• Aloe vera: Cut a fresh leaf and apply the gel to skin, or peel leaf, blend pulp, then apply to skin.
  • Comfrey leaf (Symphytum officinale): Make a strong tea with 1 heaping tsp. herb/cup. Use as a wash. Do not use internally for prolonged periods due to potential for liver damage.
  • Combine powders of slippery elm (Ulmus fulva), marshmallow root (Althaea officinalis), goldenseal, and comfrey root. Apply to burns to speed healing and reduce risk for infection.


An experienced homeopath should assess individual constitutional types and severity of disease to select the correct remedy and potency. For acute prescribing, use 3 to 5 pellets of a 12X to 30C remedy every one to four hours until acute symptoms resolve.

  • Cantharis for burns and scalds with cutting, burning, or smarting pains that are relieved with cold applications. Specifically for extensive burns causing renal involvement.
  • Carbolic acid for rapid prostration following a burn, with coldness of the skin and rapidly progressing to shock and collapse.
  • Carbo vegetabilis for burns with great prostration and sluggishness of circulation. Patient has air hunger and wishes to be fanned even though they are chilly.

Topical homeopathic preparations for burns may provide acute pain relief. Do not apply over broken skin.

Patient Monitoring

Patient should return 72 hours after injury, then every five to seven days until the wound is healed.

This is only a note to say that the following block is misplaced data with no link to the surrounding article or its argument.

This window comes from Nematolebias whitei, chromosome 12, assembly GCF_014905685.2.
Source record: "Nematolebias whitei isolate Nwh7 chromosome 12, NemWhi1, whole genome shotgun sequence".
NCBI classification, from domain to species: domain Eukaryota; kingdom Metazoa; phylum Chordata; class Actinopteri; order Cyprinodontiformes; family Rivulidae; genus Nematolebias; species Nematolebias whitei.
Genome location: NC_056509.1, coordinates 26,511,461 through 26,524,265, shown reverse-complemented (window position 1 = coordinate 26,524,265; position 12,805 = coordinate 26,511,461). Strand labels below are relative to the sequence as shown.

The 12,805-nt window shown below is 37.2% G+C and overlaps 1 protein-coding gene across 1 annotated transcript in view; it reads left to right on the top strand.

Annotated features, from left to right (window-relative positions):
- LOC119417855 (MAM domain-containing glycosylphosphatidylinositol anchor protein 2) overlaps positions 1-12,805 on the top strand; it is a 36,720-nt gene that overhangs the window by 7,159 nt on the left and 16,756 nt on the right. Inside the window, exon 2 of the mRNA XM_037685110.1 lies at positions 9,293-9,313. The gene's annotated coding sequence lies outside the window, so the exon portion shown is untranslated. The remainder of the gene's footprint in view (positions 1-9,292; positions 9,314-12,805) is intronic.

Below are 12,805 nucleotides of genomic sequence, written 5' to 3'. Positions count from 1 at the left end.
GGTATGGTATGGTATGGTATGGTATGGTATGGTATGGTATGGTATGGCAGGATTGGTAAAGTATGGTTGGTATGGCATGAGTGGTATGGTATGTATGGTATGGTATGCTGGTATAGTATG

• If excessive swelling: Assess circulation and instruct patient to keep injured area elevated to avoid developing a compartment syndrome, wherein the injury progresses to full-thickness burn.
  • If superficial infection: Do wound culture and sensitivity.
  • If systemic signs of sepsis (fever, leukocytosis, extensive erythema): Manage aggressively with systemic antibiotics.
  • If moderate swelling and erythema: Use elevation and warm moist dressings.
  • For itching: Use moisturizing cream.
  • To prevent functional disability, refer to physical therapist or reconstructive surgeon.

Other Considerations
  • Safety inspection of home by fire department.
  • Plan fire/emergency escape route.
  • Keep hot water heater set at maximum of 120 F.

  • Local edema: maintain adequate circulation
  • Functional or cosmetic defects (risk greater with partial-thickness burns)
  • Burn sepsis
  • Carcinoma developing in burn site


Partial-thickness burns generally heal in three to five weeks. Third-degree burns require skin graft.


Topical applications and homeopathic remedies may provide excellent support in pregnancy.


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Copyright © 2000 Integrative Medicine Communications

This publication contains information relating to general principles of medical care that should not in any event be construed as specific instructions for individual patients. The publisher does not accept any responsibility for the accuracy of the information or the consequences arising from the application, use, or misuse of any of the information contained herein, including any injury and/or damage to any person or property as a matter of product liability, negligence, or otherwise. No warranty, expressed or implied, is made in regard to the contents of this material. No claims or endorsements are made for any drugs or compounds currently marketed or in investigative use. The reader is advised to check product information (including package inserts) for changes and new information regarding dosage, precautions, warnings, interactions, and contraindications before administering any drug, herb, or supplement discussed herein.